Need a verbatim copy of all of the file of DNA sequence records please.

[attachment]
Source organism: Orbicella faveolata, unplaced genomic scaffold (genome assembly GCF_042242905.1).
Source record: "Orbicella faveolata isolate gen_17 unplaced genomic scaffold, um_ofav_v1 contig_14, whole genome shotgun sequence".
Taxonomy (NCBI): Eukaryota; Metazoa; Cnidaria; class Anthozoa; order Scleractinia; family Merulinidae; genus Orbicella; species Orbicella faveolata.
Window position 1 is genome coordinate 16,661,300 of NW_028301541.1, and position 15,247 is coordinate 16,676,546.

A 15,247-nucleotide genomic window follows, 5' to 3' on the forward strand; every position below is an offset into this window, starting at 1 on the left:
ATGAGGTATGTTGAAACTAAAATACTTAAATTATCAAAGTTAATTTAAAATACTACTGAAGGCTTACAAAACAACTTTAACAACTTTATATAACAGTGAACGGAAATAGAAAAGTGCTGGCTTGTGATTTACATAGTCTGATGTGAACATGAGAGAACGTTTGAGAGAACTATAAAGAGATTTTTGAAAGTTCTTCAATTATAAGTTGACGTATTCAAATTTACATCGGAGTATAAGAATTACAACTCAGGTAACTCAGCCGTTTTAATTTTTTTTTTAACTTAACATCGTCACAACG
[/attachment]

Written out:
Source organism: Orbicella faveolata, unplaced genomic scaffold (genome assembly GCF_042242905.1).
Source record: "Orbicella faveolata isolate gen_17 unplaced genomic scaffold, um_ofav_v1 contig_14, whole genome shotgun sequence".
Taxonomy (NCBI): Eukaryota; Metazoa; Cnidaria; class Anthozoa; order Scleractinia; family Merulinidae; genus Orbicella; species Orbicella faveolata.
Window position 1 is genome coordinate 16,661,300 of NW_028301541.1, and position 15,247 is coordinate 16,676,546.

A 15,247-nucleotide genomic window follows, 5' to 3' on the forward strand; every position below is an offset into this window, starting at 1 on the left:
ATGAGGTATGTTGAAACTAAAATACTTAAATTATCAAAGTTAATTTAAAATACTACTGAAGGCTTACAAAACAACTTTAACAACTTTATATAACAGTGAACGGAAATAGAAAAGTGCTGGCTTGTGATTTACATAGTCTGATGTGAACATGAGAGAACGTTTGAGAGAACTATAAAGAGATTTTTGAAAGTTCTTCAATTATAAGTTGACGTATTCAAATTTACATCGGAGTATAAGAATTACAACTCAGGTAACTCAGCCGTTTTAATTTTTTTTTTAACTTAACATCGTCACAACG